Combating the Winter Blues: Fighting Seasonal Depression and Anxiety
As temperatures drop so can your mood.
The days are getting shorter and the crisp autumn breeze is growing colder. Winter is quickly approaching. For an estimated 10 million Americans, the change in season can trigger seasonal affective disorder or SAD. The reduced sunlight in fall and winter can disrupt our body’s internal clock, or circadian rhythm. This can lead to fatigue, sadness, and difficulty concentrating.
For many seniors, especially those who live alone, the winter months can bring on a lesser form of SAD — the winter blues.
Dr. Rachael Falk is a clinical psychologist at Hebrew Rehabilitation Center in Boston and Dedham, and at NewBridge on the Charles. With a specialty in geropsychology, she focuses on the mental health concerns of older adults around depression and aging, anxiety, and age-related illnesses. She has some suggestions on dealing with the winter blues.
How seniors can cope with depression and anxiety
Depression and anxiety are exacerbated by isolation and loneliness. According to one study, 50 percent of people above the age of 60 are at risk for social isolation, and one-third will experience loneliness. What are some ways to deal with this concern?
“Don’t suffer in silence,” says Dr. Falk. “Talking about what you are feeling acknowledges the feelings and can be helpful. Psychologists like myself are here to help, and we want people to know they are not alone, and that their feelings are real, and individual. Everyone is different, but knowing that you are not alone is a good first step.”
Depression and anxiety are not unusual feelings and they can be triggered by grief. “Sometimes people just need to be validated,” elaborates Dr. Falk. “As we age, there may be many hurdles, which are akin to grief. They may be grieving the loss of their former life. The person may have just lost their spouse. It’s important for an individual to acknowledge feelings of grief and loss. It’s also important for them to know that these feelings are completely normal, and that they are not alone.”
Preventing seasonal depression
It’s important to try to stay active and connected with those around you. Though bad weather might be a convenient excuse to avoid going out, there are other ways of keeping busy.
Participate in activities
Taking classes or joining a religious community can help winter blues sufferers stay engaged. “Participating in activities is important, even during the months when daylight is short and there may be bad weather,” says Dr. Falk. “If you are worried about getting out safely, I advise seniors to arrange for transportation, and maybe try using a ride-sharing app.”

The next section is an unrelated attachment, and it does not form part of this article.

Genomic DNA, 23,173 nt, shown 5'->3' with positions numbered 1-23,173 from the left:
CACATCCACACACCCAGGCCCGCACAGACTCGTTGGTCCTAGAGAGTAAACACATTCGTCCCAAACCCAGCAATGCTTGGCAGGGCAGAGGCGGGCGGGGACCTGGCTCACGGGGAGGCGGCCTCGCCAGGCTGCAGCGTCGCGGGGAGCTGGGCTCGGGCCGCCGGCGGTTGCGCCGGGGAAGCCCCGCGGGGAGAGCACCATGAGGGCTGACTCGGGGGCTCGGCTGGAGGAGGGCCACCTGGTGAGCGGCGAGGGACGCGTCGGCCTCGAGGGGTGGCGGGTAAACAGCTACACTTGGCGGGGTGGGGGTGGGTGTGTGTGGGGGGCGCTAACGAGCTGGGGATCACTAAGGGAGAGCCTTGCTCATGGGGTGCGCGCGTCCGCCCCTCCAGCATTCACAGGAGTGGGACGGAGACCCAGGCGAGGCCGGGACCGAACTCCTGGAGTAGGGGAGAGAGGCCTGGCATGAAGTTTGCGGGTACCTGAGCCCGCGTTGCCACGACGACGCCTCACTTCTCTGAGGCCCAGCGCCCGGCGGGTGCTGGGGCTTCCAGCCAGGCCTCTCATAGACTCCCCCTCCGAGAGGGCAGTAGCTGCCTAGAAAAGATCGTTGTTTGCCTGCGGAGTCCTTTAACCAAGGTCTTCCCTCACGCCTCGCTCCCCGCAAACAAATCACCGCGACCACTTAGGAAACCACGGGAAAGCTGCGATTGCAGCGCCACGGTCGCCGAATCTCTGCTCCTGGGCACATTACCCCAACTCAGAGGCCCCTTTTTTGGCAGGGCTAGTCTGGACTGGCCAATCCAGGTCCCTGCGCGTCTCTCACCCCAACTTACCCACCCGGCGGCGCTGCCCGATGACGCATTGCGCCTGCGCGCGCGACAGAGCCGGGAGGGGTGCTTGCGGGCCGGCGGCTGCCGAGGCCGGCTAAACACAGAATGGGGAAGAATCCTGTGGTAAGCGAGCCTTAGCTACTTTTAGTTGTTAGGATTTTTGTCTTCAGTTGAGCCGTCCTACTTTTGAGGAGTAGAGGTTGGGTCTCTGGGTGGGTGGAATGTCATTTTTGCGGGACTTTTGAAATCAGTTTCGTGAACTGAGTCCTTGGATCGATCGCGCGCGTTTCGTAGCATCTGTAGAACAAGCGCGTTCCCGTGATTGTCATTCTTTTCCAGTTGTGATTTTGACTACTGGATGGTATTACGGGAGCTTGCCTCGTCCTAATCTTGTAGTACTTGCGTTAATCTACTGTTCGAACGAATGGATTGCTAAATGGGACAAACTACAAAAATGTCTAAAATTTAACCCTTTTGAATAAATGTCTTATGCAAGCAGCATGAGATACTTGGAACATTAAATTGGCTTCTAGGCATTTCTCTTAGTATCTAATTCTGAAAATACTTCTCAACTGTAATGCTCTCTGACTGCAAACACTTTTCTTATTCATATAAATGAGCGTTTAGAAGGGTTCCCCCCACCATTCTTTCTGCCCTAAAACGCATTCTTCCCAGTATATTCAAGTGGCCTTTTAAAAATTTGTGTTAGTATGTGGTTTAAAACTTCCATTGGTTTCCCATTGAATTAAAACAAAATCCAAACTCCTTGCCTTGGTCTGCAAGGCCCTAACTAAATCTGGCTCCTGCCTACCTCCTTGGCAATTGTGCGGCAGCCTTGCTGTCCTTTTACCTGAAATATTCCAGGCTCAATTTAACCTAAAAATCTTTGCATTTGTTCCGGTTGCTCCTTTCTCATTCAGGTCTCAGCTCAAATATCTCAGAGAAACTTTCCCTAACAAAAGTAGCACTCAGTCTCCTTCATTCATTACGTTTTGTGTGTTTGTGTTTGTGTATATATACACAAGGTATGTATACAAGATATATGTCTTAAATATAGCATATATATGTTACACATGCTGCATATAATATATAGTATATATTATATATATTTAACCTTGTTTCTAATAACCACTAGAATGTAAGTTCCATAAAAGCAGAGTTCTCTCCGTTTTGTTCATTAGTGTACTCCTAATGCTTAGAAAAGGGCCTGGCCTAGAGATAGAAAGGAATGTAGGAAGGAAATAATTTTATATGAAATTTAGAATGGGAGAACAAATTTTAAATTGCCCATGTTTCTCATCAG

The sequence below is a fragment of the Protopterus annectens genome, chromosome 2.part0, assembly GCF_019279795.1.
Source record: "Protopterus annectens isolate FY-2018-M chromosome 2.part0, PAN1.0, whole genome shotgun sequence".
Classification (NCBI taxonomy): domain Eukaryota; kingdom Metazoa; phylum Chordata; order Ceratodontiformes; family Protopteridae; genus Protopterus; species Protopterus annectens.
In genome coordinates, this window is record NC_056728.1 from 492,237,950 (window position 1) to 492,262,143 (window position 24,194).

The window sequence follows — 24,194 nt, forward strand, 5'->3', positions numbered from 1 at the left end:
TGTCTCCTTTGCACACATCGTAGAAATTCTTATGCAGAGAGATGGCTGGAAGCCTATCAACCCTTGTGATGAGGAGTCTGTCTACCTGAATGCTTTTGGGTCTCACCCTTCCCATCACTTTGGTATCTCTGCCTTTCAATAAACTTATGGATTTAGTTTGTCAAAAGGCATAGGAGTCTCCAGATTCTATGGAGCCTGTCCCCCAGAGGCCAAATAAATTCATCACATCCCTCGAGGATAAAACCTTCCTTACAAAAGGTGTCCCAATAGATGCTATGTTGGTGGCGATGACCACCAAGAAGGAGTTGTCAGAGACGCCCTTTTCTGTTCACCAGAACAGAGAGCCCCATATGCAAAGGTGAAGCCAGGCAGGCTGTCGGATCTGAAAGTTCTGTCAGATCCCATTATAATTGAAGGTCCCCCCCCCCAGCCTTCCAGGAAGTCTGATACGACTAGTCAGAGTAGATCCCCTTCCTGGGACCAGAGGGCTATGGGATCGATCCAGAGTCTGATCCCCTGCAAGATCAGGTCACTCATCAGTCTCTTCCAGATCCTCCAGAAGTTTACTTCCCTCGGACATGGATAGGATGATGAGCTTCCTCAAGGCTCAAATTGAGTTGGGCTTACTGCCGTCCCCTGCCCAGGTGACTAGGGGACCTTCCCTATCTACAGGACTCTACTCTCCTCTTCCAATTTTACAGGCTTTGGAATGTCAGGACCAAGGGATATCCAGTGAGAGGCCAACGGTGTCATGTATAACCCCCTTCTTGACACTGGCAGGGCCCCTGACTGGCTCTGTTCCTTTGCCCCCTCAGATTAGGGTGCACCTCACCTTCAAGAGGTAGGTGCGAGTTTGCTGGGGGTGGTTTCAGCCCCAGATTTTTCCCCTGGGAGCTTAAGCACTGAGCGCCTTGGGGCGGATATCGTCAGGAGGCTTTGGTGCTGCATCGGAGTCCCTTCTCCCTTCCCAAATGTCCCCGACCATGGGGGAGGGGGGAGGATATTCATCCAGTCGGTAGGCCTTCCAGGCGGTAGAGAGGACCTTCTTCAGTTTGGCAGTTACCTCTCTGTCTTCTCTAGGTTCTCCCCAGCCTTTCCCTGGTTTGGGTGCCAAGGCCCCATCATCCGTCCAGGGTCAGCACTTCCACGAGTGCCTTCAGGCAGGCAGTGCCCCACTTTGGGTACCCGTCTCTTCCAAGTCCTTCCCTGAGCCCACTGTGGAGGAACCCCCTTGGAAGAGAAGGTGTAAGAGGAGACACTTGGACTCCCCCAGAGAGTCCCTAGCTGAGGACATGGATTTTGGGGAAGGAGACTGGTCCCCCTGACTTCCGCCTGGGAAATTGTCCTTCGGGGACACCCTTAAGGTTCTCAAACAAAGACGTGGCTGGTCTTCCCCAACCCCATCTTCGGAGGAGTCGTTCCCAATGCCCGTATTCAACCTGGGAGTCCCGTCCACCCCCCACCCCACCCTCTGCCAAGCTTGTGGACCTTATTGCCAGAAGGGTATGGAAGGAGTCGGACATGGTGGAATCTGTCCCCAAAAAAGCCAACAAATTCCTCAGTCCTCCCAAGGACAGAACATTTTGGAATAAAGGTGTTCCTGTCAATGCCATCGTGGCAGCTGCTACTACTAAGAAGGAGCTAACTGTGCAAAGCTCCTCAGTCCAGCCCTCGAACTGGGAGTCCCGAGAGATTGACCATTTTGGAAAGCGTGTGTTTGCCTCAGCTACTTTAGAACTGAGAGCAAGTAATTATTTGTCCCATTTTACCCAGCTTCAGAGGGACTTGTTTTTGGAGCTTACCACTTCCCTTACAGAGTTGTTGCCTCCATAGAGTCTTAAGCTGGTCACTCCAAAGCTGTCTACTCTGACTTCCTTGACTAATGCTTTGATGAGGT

Keep in touch with others
Virtual communication is easier than ever. “Technology like FaceTime, Zoom, and social media can connect you with people, especially in the bad weather months,” explains Dr. Falk. “I also recommend joining a support group. There may be a lot of people who are going through the same things that you are.”
Exercise is an important part of staying healthy. Research has proven that exercise can be quite effective in reducing the symptoms of depression, particularly for those with mild depression. According to Dr. Falk, “Exercise has lots of benefits for the brain and mood, along with physical and social benefits. Tai Chi and yoga are great exercises.” Though the winter may present hazardous conditions, following these winter safety tips can help you stay active outdoors.
Spend time outdoors - especially in the morning
Research shows that exposure to bright light shortly after awakening can help regulate mood in people with seasonal affective disorder. While it can be tough to motivate yourself on those cold winter mornings, even a short walk outside is beneficial - and free! Or, you could talk to your health care provider about treating seasonal affective disorder with a light therapy box.
“There is strong evidence to support things like mindfulness helping with chronic pain and anxiety,” says Dr. Falk. “Meditation and massage are a couple of ways to encourage connecting with yourself.”
Even simple breathing exercises are a way to incorporate mindful moments throughout the day. Try 4-4-6 breathing: Take a deep inhale for four counts, hold for four counts, then slowly exhale for six counts. Focus on how your breath feels as it passes through your body. When your mind starts to wander, gently bring it back to the sensation of your breath. Repeat this for several cycles.
Joining a senior community in Boston
Social isolation and loneliness can make the winter blues worse. Despite using things like ride-sharing apps it can still be hard to get out and stay active during the winter. Icy sidewalks can lead to staying indoors and discomfort with online platforms could make virtual events too challenging.
Living in a senior community, like Hebrew SeniorLife’s Orchard Cove in Canton or NewBridge on the Charles in Dedham, can lessen the impact of isolation and loneliness. Having a built-in network of peers living in the same place means you can stay active and social without having to go outside. And if you do want to get outside year-round, sidewalks on campus are kept clear so you can get fresh air and natural light safely, without lifting a shovel yourself. If nothing else, the validation of commiserating with others about your winter blues can help make it better.
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